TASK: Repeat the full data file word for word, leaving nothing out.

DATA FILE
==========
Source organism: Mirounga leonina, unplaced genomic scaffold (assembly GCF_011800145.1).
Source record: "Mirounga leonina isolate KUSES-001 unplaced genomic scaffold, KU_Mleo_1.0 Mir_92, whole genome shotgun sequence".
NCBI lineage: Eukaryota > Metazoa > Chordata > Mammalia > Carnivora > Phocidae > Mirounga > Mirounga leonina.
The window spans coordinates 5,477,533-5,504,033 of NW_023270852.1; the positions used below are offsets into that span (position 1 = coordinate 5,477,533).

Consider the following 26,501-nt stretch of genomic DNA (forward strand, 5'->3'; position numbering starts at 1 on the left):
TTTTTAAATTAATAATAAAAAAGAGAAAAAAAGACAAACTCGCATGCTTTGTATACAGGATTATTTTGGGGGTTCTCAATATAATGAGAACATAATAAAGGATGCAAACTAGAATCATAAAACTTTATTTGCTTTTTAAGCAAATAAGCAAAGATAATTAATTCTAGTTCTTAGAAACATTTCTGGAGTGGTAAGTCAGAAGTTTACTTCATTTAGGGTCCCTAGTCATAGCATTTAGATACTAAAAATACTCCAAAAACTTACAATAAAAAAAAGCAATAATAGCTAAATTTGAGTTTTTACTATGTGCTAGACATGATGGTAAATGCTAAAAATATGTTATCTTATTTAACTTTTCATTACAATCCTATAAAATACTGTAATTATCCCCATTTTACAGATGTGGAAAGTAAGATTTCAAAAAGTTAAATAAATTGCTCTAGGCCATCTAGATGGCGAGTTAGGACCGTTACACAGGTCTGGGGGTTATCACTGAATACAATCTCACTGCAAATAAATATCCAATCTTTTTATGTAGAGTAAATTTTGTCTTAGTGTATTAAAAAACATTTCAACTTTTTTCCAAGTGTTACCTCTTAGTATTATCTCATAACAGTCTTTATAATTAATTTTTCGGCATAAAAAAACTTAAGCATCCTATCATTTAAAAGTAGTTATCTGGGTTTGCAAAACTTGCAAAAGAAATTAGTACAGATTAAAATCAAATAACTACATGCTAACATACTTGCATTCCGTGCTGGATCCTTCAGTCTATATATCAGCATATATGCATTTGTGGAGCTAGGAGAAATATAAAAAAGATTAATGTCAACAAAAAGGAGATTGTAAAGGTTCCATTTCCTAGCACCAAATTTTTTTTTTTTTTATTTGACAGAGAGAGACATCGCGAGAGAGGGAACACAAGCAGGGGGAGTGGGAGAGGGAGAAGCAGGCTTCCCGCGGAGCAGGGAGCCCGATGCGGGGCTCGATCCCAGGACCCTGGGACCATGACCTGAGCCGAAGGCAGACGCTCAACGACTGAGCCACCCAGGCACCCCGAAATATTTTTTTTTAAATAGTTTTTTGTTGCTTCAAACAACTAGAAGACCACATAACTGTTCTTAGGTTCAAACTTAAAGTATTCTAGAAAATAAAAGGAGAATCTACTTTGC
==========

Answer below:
Source organism: Mirounga leonina, unplaced genomic scaffold (assembly GCF_011800145.1).
Source record: "Mirounga leonina isolate KUSES-001 unplaced genomic scaffold, KU_Mleo_1.0 Mir_92, whole genome shotgun sequence".
NCBI lineage: Eukaryota > Metazoa > Chordata > Mammalia > Carnivora > Phocidae > Mirounga > Mirounga leonina.
The window spans coordinates 5,477,533-5,504,033 of NW_023270852.1; the positions used below are offsets into that span (position 1 = coordinate 5,477,533).

Consider the following 26,501-nt stretch of genomic DNA (forward strand, 5'->3'; position numbering starts at 1 on the left):
TTTTTAAATTAATAATAAAAAAGAGAAAAAAAGACAAACTCGCATGCTTTGTATACAGGATTATTTTGGGGGTTCTCAATATAATGAGAACATAATAAAGGATGCAAACTAGAATCATAAAACTTTATTTGCTTTTTAAGCAAATAAGCAAAGATAATTAATTCTAGTTCTTAGAAACATTTCTGGAGTGGTAAGTCAGAAGTTTACTTCATTTAGGGTCCCTAGTCATAGCATTTAGATACTAAAAATACTCCAAAAACTTACAATAAAAAAAAGCAATAATAGCTAAATTTGAGTTTTTACTATGTGCTAGACATGATGGTAAATGCTAAAAATATGTTATCTTATTTAACTTTTCATTACAATCCTATAAAATACTGTAATTATCCCCATTTTACAGATGTGGAAAGTAAGATTTCAAAAAGTTAAATAAATTGCTCTAGGCCATCTAGATGGCGAGTTAGGACCGTTACACAGGTCTGGGGGTTATCACTGAATACAATCTCACTGCAAATAAATATCCAATCTTTTTATGTAGAGTAAATTTTGTCTTAGTGTATTAAAAAACATTTCAACTTTTTTCCAAGTGTTACCTCTTAGTATTATCTCATAACAGTCTTTATAATTAATTTTTCGGCATAAAAAAACTTAAGCATCCTATCATTTAAAAGTAGTTATCTGGGTTTGCAAAACTTGCAAAAGAAATTAGTACAGATTAAAATCAAATAACTACATGCTAACATACTTGCATTCCGTGCTGGATCCTTCAGTCTATATATCAGCATATATGCATTTGTGGAGCTAGGAGAAATATAAAAAAGATTAATGTCAACAAAAAGGAGATTGTAAAGGTTCCATTTCCTAGCACCAAATTTTTTTTTTTTTTATTTGACAGAGAGAGACATCGCGAGAGAGGGAACACAAGCAGGGGGAGTGGGAGAGGGAGAAGCAGGCTTCCCGCGGAGCAGGGAGCCCGATGCGGGGCTCGATCCCAGGACCCTGGGACCATGACCTGAGCCGAAGGCAGACGCTCAACGACTGAGCCACCCAGGCACCCCGAAATATTTTTTTTTAAATAGTTTTTTGTTGCTTCAAACAACTAGAAGACCACATAACTGTTCTTAGGTTCAAACTTAAAGTATTCTAGAAAATAAAAGGAGAATCTACTTTGC